If He Loses

Episode 11

 

 

 

 

 

 

 

 

 

If He Loses

a novel in 22 episodes

by David Vigoda

Copyright © 2020 by David Vigoda

All rights reserved, including the right of reproduction in whole or in part in any form.

This novel is a work of fiction. Any references to historical events; to real people, living or dead; or to real locales are intended only to give the fiction a setting in historic reality. Other names, characters, places, and incidents either are the product of the author’s imagination or are used fictitiously, and their resemblance, if any, to real life counterparts is entirely coincidental.

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Navigation: At the bottom of this episode is a link to the next one. You can go to any episode by scrolling to the top of the page and clicking the “If He Loses” tab.

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PART TWO

Episode 11

When Kaylee trembled violently in Nicky’s arms, he led her out of the cafe and walked her to a place where it was quieter. He started to speak several times, but feared he might say the wrong thing. She let him keep his arm around her—or she was oblivious, it didn’t matter, he liked it. When they stopped walking, though, he felt too awkward and dropped it. He had grabbed her computer on the way out and still held it. “Where would you like to go? I’ll walk you there. Kaylee?”

 

She seemed to notice him. “What?” He repeated his question. “I have class.”

 

“I’ll walk you there. Where is it?” His speech had changed, his posture had changed, as if the real Nicky had come out from hiding behind his antic manner. Her vulnerability had given him courage—or maybe he had just forgotten to keep his wall up.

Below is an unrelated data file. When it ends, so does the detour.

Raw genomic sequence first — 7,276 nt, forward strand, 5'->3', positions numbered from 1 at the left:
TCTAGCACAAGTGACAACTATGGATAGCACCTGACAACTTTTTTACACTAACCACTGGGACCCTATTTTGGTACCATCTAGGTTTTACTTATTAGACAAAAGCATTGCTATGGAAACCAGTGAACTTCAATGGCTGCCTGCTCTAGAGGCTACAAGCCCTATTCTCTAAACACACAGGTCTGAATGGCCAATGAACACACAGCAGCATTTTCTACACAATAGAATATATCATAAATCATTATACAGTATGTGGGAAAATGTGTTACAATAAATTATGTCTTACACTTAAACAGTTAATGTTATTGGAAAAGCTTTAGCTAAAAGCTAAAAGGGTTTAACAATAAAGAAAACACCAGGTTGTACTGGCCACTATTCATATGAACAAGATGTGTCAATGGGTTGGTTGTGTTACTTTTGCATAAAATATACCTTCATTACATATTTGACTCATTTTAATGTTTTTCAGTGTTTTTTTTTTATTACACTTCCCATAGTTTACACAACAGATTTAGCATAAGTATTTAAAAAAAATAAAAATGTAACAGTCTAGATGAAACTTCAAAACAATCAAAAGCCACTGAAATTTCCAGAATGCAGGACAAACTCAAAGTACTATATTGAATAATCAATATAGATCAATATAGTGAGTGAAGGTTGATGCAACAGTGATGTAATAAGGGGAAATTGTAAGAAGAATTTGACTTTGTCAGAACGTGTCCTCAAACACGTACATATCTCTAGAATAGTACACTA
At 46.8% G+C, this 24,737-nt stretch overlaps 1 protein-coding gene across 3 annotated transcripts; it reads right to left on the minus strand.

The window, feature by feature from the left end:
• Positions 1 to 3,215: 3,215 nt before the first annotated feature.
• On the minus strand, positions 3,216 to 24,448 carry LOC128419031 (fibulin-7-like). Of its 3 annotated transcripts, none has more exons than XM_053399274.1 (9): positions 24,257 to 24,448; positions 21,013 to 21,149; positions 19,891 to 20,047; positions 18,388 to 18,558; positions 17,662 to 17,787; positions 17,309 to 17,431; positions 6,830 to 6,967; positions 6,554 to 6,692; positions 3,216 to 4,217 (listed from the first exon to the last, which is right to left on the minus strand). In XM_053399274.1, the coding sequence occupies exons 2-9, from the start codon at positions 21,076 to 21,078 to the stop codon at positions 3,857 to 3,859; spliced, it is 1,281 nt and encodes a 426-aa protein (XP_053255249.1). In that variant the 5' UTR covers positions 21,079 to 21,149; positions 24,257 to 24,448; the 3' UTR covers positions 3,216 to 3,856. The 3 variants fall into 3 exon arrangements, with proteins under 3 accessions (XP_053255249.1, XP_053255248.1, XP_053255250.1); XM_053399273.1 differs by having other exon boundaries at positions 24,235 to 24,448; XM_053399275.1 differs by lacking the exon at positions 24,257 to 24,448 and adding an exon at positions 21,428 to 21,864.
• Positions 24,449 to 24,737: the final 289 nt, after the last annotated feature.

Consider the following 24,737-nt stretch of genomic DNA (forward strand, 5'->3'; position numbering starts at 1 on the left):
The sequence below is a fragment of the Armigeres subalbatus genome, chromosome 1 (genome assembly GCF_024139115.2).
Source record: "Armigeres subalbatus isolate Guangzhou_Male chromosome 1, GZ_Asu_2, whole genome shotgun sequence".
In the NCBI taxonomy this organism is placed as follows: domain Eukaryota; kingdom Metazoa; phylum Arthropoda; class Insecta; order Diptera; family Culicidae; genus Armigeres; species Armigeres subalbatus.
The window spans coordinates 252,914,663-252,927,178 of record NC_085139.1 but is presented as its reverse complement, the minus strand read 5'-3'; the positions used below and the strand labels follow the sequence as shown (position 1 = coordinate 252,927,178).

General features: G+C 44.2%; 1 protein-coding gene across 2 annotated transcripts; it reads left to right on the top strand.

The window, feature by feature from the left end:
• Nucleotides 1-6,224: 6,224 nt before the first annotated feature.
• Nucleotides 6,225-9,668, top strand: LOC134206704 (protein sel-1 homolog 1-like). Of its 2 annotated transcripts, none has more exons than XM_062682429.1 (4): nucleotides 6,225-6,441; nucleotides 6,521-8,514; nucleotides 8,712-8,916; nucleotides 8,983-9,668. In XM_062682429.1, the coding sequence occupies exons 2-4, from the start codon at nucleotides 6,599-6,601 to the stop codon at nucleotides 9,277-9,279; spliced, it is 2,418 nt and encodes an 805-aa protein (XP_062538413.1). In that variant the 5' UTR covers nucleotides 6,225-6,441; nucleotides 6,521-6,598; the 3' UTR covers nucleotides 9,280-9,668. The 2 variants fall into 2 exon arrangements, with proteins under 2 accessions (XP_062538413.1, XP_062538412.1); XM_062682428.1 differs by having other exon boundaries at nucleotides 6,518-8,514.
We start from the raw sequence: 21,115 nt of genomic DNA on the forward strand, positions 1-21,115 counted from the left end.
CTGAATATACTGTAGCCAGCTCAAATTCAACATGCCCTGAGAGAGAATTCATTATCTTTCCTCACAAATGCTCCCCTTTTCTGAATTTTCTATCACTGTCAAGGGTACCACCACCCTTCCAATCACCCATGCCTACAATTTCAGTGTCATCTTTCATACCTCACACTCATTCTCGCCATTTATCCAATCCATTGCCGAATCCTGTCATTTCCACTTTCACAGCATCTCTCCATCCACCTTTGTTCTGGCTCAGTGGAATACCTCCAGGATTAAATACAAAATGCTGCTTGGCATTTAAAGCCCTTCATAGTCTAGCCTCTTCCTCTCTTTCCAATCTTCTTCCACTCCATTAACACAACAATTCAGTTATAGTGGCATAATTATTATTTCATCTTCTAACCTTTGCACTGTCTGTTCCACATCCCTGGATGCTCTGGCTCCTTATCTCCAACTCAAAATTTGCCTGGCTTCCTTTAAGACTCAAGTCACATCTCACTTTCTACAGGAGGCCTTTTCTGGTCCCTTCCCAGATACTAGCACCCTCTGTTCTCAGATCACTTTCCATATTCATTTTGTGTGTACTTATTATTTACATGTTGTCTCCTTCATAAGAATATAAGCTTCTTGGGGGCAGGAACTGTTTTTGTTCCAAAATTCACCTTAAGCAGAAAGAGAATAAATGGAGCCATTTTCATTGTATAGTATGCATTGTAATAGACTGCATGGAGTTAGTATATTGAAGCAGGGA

He directed her to the middle of campus and asked again where her class was. “I don’t think I can go to class.” Looking at her, he agreed. “Okay, no problem. What’s your dorm?”

 

“I don’t want to be alone. Joanne’s gone.”

 

“Who’s Joanne?”

 

“My roommate. She’s the student who was killed election night.”

 

“Jesus! You’re not having much luck, are you? Well listen, is there anyone else?”

 

“There’s Denny.”

 

“Who’s Denny?”

 

“My boyfriend.”

 

“Okay,” he said, trying not to appear crushed. “Do you want to call him?” She thought for a while and shook her head. “You don’t want to call him?”

 

She shook her head again. “He knows my brother. Anyway, we’re...”

 

He tried not to show his excitement. “Is there anyone else?”

 

“I can’t think right now. Really, I...” Her eyes welled up with tears as she looked into his eyes, and he almost fainted.

 

“I could stay with you,” he said in a mouse-like voice.

 

“Would you? Thank you, Nicky.”

 

He almost fainted again, but found the strength to walk her to her dorm. However, he lacked the strength to hide how happy he was.

 

* * *